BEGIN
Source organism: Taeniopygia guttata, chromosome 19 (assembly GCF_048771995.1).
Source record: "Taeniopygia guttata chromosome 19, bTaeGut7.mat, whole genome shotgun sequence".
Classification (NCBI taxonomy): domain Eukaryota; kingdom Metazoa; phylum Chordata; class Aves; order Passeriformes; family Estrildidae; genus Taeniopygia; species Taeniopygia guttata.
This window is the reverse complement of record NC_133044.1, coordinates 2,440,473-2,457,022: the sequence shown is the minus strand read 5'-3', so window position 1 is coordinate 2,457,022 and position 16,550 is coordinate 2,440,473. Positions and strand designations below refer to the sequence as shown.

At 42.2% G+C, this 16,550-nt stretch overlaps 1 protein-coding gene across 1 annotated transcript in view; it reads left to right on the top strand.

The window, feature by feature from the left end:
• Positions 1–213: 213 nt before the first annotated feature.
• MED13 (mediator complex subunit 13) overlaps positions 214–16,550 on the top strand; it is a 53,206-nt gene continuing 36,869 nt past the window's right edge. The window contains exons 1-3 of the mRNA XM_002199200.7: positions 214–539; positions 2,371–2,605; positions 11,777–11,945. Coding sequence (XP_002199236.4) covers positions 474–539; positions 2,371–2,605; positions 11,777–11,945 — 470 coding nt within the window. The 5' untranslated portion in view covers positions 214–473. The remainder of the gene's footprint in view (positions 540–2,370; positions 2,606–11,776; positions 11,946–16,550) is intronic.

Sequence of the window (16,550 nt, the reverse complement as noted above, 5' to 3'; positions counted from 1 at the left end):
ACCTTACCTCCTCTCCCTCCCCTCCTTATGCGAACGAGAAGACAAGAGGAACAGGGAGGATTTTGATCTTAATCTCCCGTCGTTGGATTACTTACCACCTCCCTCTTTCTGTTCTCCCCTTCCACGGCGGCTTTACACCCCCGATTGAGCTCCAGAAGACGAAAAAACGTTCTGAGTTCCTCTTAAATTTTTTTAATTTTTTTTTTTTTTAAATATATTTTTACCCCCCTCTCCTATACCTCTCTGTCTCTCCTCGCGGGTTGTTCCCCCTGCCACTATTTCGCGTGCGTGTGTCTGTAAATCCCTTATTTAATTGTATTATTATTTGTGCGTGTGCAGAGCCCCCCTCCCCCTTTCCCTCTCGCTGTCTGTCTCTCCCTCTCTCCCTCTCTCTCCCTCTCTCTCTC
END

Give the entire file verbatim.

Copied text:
Source organism: Taeniopygia guttata, chromosome 19 (assembly GCF_048771995.1).
Source record: "Taeniopygia guttata chromosome 19, bTaeGut7.mat, whole genome shotgun sequence".
Classification (NCBI taxonomy): domain Eukaryota; kingdom Metazoa; phylum Chordata; class Aves; order Passeriformes; family Estrildidae; genus Taeniopygia; species Taeniopygia guttata.
This window is the reverse complement of record NC_133044.1, coordinates 2,440,473-2,457,022: the sequence shown is the minus strand read 5'-3', so window position 1 is coordinate 2,457,022 and position 16,550 is coordinate 2,440,473. Positions and strand designations below refer to the sequence as shown.

At 42.2% G+C, this 16,550-nt stretch overlaps 1 protein-coding gene across 1 annotated transcript in view; it reads left to right on the top strand.

The window, feature by feature from the left end:
• Positions 1–213: 213 nt before the first annotated feature.
• MED13 (mediator complex subunit 13) overlaps positions 214–16,550 on the top strand; it is a 53,206-nt gene continuing 36,869 nt past the window's right edge. The window contains exons 1-3 of the mRNA XM_002199200.7: positions 214–539; positions 2,371–2,605; positions 11,777–11,945. Coding sequence (XP_002199236.4) covers positions 474–539; positions 2,371–2,605; positions 11,777–11,945 — 470 coding nt within the window. The 5' untranslated portion in view covers positions 214–473. The remainder of the gene's footprint in view (positions 540–2,370; positions 2,606–11,776; positions 11,946–16,550) is intronic.

Sequence of the window (16,550 nt, the reverse complement as noted above, 5' to 3'; positions counted from 1 at the left end):
ACCTTACCTCCTCTCCCTCCCCTCCTTATGCGAACGAGAAGACAAGAGGAACAGGGAGGATTTTGATCTTAATCTCCCGTCGTTGGATTACTTACCACCTCCCTCTTTCTGTTCTCCCCTTCCACGGCGGCTTTACACCCCCGATTGAGCTCCAGAAGACGAAAAAACGTTCTGAGTTCCTCTTAAATTTTTTTAATTTTTTTTTTTTTTAAATATATTTTTACCCCCCTCTCCTATACCTCTCTGTCTCTCCTCGCGGGTTGTTCCCCCTGCCACTATTTCGCGTGCGTGTGTCTGTAAATCCCTTATTTAATTGTATTATTATTTGTGCGTGTGCAGAGCCCCCCTCCCCCTTTCCCTCTCGCTGTCTGTCTCTCCCTCTCTCCCTCTCTCTCCCTCTCTCTCTC